The affair marches on because journalists like Bradlee took enormous risks forging the paper into the nation's newspaper of record and setting journalistic standards recognized throughout the world. No question he left quite an impression on the American experience making 20th century journalism informative, investigative, and entertaining. Today's new journalism carries on much of what he did in a totally different environment. Whether or not that journalism can return successfully to a large corporate setting is a question for the future. Either way we can thank Ben Bradlee for getting it right. Very right.

Halloween Countdown - Day 10


In 1910 the mysterious "Katherine" mailed the postcard below from Camden, New Jersey, to my great uncle, Charles, who at that time lived in the railroad town of Piedmont, West Virginia. The family archives hold scores of postcards from Katherine but never reveal if she and Charles were more than friends. She did include a "friendly" message:


Dear Friend, Charles: I sincerely hope you are enjoying life to the full extent. I suppose you will be out for mischief tomorrow night. Halloween is always the biggest night in the year for me. Katherine



Today's music is perfect for spooky owls, fearful cats, and flying bats. Witches, too. 


Monday, October 20, 2014

Halloween Countdown - Day 11


Here's a perfect bit of brew for our run-up to Halloween. I wonder how many people graduate from high school these days without reading these lines or better yet hearing them in performance:


A dark Cave. In the middle, a Caldron boiling. Thunder.
Enter the three Witches.

1 WITCH. Thrice the brinded cat hath mew’d.
2 WITCH. Thrice and once, the hedge-pig whin’d.
3 WITCH. Harpier cries:—’tis time! ’tis time!
1 WITCH. Round about the caldron go;
In the poison’d entrails throw.—
Toad, that under cold stone,
Days and nights has thirty-one;
Swelter’d venom sleeping got,
Boil thou first i’ the charmed pot!
ALL. Double, double toil and trouble;
Fire burn, and caldron bubble.
2 WITCH. Fillet of a fenny snake,
In the caldron boil and bake;
Eye of newt, and toe of frog,
Wool of bat, and tongue of dog,
Adder’s fork, and blind-worm’s sting,
Lizard’s leg, and owlet’s wing,—
For a charm of powerful trouble,
Like a hell-broth boil and bubble.
ALL. Double, double toil and trouble;
Fire burn, and caldron bubble.
3 WITCH. Scale of dragon; tooth of wolf;
Witches’ mummy; maw and gulf
Of the ravin’d salt-sea shark;
Root of hemlock digg’d i the dark;
Liver of blaspheming Jew;
Gall of goat, and slips of yew
Sliver’d in the moon’s eclipse;
Nose of Turk, and Tartar’s lips;
Finger of birth-strangled babe
Ditch-deliver’d by a drab,—
Make the gruel thick and slab:
Add thereto a tiger’s chaudron,
For the ingrediants of our caldron.
ALL. Double, double toil and trouble;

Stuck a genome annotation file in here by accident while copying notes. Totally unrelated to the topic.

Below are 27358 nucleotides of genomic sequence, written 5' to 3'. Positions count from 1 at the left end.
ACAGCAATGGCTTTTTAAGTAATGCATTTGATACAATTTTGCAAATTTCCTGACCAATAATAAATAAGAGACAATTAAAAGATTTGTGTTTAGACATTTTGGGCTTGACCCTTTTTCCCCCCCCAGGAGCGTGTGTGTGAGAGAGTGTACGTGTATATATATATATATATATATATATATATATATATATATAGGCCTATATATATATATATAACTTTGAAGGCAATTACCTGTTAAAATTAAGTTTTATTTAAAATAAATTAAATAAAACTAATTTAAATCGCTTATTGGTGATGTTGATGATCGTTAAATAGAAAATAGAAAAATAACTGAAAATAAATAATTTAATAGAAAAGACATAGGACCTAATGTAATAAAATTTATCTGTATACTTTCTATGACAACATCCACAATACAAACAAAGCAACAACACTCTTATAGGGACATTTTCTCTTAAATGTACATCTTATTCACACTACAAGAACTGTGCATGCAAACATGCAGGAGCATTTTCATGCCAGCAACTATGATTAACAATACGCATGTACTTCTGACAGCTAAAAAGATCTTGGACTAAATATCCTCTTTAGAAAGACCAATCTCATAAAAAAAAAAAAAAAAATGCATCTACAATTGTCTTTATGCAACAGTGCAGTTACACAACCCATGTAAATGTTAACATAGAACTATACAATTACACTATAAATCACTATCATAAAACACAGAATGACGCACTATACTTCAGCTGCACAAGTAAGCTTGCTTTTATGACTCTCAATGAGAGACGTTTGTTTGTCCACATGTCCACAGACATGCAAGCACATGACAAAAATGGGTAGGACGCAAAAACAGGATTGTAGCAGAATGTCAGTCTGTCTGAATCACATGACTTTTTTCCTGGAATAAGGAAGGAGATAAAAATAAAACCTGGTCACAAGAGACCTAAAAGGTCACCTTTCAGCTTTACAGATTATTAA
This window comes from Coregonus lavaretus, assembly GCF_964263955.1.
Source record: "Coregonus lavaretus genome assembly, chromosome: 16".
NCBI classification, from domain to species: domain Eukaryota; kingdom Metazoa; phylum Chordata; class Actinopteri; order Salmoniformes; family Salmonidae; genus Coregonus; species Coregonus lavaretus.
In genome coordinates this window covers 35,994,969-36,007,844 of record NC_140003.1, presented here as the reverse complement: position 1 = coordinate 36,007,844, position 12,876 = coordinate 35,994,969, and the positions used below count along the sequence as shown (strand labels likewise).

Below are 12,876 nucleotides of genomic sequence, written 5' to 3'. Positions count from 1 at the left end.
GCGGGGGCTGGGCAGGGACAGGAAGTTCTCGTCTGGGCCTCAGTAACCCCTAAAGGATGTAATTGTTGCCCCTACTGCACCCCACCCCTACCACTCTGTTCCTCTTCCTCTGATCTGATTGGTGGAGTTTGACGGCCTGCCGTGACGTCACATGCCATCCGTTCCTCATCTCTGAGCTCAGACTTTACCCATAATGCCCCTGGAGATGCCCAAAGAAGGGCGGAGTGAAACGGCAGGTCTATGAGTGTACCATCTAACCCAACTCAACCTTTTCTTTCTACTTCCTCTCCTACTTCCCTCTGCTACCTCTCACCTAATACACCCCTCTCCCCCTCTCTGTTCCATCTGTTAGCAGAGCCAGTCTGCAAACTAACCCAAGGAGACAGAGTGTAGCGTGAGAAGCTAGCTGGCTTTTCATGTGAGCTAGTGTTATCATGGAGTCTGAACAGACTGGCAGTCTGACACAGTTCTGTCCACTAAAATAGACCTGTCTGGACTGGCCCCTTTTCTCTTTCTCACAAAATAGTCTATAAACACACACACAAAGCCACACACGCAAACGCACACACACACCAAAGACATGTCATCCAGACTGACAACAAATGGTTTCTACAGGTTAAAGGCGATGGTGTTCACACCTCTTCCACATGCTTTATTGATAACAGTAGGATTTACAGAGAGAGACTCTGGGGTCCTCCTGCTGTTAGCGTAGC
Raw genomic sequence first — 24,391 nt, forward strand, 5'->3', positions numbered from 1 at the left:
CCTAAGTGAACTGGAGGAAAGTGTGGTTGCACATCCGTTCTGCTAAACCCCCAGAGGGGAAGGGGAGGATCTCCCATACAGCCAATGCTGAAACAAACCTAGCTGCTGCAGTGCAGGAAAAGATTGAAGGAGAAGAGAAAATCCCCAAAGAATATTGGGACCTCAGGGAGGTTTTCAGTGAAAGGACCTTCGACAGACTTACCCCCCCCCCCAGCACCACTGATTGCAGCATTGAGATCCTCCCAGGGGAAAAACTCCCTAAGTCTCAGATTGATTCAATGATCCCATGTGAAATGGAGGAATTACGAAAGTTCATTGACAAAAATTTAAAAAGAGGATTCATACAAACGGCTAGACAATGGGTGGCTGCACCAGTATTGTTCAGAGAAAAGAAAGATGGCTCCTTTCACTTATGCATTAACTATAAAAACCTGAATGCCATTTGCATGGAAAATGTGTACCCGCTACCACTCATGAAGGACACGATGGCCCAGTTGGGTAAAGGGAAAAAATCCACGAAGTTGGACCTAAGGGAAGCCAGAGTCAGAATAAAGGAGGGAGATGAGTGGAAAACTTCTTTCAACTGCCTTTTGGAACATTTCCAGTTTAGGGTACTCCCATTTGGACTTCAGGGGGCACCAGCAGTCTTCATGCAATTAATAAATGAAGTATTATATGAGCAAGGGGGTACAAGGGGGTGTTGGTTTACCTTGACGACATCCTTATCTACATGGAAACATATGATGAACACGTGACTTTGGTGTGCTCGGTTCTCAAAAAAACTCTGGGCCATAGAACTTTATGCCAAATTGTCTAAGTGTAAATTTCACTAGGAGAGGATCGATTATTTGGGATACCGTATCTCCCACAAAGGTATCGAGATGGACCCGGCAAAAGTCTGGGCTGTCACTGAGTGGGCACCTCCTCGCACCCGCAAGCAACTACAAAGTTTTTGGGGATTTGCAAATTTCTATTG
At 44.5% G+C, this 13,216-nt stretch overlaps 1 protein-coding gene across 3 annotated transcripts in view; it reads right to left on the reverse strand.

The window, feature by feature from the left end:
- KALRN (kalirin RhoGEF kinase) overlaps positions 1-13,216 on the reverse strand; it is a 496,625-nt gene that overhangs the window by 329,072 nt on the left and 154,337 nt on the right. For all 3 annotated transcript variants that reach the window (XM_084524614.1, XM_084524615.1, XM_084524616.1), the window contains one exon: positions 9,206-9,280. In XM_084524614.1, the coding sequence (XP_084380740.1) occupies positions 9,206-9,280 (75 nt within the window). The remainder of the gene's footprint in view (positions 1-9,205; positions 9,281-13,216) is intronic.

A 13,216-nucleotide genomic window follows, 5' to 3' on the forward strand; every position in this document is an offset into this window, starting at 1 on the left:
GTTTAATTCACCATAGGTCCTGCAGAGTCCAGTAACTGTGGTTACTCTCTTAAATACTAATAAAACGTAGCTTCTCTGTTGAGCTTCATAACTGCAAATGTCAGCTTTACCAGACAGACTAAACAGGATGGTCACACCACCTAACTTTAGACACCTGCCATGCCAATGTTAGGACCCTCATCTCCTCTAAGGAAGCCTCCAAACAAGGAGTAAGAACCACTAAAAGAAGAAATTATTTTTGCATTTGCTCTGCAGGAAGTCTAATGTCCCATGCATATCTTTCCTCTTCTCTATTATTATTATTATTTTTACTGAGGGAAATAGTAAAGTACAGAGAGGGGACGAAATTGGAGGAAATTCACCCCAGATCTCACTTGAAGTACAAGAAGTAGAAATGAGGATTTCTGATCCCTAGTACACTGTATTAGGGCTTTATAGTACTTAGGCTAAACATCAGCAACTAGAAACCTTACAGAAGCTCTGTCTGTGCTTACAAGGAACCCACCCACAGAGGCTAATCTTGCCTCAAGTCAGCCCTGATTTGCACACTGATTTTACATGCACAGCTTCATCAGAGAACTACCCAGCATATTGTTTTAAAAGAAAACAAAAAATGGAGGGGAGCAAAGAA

Fire burn, and caldron bubble.
2 WITCH. Cool it with a baboon’s blood,
Then the charm is firm and good.

Act IV, Scene 1 from Macbeth (1606) by William Shakespeare


Our graphic for today is an International Art Publishing Company postcard featuring the work of Ellen H. Clapsaddle. It's one of many the mysterious "Katherine" sent to my great uncle in 1911. 





We end today's edition with a dance. Be sure to click the "Show More" link for a description of the story behind the music and the music itself. 


Sunday, October 19, 2014

Halloween Countdown - Day 12


Today we begin the countdown with Bernard Hermann's theme for Alfred Hitchcock's 1960 thriller, Psycho. The American Film Institute ranked the score at #4 on its 100 Years...100 Films list. The film itself was ranked at #18 on the same list. Double quality creepiness!




And here to lighten the mood is another 1909 postcard featuring the art of Ellen H. Clapsaddle.


"For ways that are dark and tricks that are vain"  Watch out!


Saturday, October 18, 2014

Halloween Countdown - Day 13


Jack-o'-lantern ghosts riding black cats across an early evening sky sprinkled with stars. A witch rides her broomstick across the face of a smiling full moon. This nicely embossed postcard was printed by the Samson Brothers, a New York publishing firm active from 1909 to 1919. Great Uncle Charles received this card from Katherine, an admirer who mailed it from Camden, New Jersey, in 1911. 




Boris Karloff (1887-1969) was an English actor best remembered for his roles in horror films. His appearance as Frankenstein in the 1931 version of the story thrust him into stardom. It was a character he would portray often for the next thirty years.  He did have a softer side: readers may remember him as the voice of the Grinch in the 1966 television production, The Grinch Who Stole Christmas. Other may recall his #1 hit song from 1962:






Friday, October 17, 2014

Halloween Countdown - Day 14


Here is another postcard illustration by the well-known American artist, Ellen H. Clapsaddle.




And here is some music to help set the mood. As we get closer to the big night expect the music to get, shall we say, a bit more intense: